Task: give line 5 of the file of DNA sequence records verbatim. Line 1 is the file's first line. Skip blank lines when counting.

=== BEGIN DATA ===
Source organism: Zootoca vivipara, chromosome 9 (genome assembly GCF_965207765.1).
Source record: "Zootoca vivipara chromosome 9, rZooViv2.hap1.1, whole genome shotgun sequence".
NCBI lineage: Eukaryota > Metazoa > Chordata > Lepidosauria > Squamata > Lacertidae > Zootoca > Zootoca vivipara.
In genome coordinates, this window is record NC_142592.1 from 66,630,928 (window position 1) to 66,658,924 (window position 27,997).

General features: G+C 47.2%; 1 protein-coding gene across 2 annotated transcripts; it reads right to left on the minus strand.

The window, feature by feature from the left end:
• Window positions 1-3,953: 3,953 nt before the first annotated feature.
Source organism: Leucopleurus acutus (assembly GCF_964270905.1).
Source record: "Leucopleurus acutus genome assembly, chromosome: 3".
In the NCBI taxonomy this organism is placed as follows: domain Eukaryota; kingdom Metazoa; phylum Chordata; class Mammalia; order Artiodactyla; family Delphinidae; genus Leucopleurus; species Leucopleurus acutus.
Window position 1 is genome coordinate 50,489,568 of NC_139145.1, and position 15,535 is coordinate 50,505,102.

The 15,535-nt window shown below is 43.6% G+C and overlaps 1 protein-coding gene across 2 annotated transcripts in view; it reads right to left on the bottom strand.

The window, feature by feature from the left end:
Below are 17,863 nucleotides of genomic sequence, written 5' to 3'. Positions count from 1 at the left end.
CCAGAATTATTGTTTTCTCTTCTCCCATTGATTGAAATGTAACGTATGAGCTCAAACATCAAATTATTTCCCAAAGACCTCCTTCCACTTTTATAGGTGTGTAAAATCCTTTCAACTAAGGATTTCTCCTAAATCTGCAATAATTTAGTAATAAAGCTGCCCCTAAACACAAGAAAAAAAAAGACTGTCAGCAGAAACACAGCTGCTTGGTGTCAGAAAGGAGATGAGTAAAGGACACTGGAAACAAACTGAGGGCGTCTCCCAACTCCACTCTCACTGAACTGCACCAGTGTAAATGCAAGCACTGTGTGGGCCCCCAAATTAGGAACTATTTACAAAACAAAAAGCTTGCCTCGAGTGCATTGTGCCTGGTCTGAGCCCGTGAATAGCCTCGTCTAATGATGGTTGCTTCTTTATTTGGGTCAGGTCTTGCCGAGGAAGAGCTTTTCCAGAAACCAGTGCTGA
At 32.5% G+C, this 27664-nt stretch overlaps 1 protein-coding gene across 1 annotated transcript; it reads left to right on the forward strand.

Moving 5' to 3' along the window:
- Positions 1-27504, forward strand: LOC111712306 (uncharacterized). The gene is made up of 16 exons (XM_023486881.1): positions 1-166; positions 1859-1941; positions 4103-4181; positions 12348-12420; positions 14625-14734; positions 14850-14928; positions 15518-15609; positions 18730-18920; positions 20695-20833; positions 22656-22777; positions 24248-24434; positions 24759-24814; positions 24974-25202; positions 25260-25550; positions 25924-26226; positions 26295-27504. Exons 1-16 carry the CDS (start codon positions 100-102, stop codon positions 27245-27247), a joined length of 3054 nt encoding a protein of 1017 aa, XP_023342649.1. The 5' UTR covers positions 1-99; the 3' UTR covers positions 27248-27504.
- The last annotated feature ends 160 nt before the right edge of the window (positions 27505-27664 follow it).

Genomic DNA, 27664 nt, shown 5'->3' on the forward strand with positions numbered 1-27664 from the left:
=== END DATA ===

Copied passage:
General features: G+C 47.2%; 1 protein-coding gene across 2 annotated transcripts; it reads right to left on the minus strand.